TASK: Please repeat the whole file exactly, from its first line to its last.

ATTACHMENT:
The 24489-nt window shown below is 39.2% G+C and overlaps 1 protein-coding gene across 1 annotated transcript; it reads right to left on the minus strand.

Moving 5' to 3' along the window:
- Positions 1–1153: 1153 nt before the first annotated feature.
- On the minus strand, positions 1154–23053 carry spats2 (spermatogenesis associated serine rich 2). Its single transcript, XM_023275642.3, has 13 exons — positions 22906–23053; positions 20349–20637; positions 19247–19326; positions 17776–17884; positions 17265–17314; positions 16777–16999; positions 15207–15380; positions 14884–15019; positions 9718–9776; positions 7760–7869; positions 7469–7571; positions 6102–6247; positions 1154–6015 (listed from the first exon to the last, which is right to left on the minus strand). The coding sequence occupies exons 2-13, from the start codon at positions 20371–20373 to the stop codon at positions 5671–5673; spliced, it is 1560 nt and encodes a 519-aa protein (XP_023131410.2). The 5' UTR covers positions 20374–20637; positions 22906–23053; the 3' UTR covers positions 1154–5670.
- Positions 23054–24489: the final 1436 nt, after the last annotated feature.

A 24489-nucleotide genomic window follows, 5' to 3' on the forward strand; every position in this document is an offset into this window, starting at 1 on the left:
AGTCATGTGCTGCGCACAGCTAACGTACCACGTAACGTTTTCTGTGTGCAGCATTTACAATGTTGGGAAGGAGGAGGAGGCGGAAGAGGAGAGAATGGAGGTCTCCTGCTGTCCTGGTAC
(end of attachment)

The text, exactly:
The 24489-nt window shown below is 39.2% G+C and overlaps 1 protein-coding gene across 1 annotated transcript; it reads right to left on the minus strand.

Moving 5' to 3' along the window:
- Positions 1–1153: 1153 nt before the first annotated feature.
- On the minus strand, positions 1154–23053 carry spats2 (spermatogenesis associated serine rich 2). Its single transcript, XM_023275642.3, has 13 exons — positions 22906–23053; positions 20349–20637; positions 19247–19326; positions 17776–17884; positions 17265–17314; positions 16777–16999; positions 15207–15380; positions 14884–15019; positions 9718–9776; positions 7760–7869; positions 7469–7571; positions 6102–6247; positions 1154–6015 (listed from the first exon to the last, which is right to left on the minus strand). The coding sequence occupies exons 2-13, from the start codon at positions 20371–20373 to the stop codon at positions 5671–5673; spliced, it is 1560 nt and encodes a 519-aa protein (XP_023131410.2). The 5' UTR covers positions 20374–20637; positions 22906–23053; the 3' UTR covers positions 1154–5670.
- Positions 23054–24489: the final 1436 nt, after the last annotated feature.

A 24489-nucleotide genomic window follows, 5' to 3' on the forward strand; every position in this document is an offset into this window, starting at 1 on the left:
AGTCATGTGCTGCGCACAGCTAACGTACCACGTAACGTTTTCTGTGTGCAGCATTTACAATGTTGGGAAGGAGGAGGAGGCGGAAGAGGAGAGAATGGAGGTCTCCTGCTGTCCTGGTAC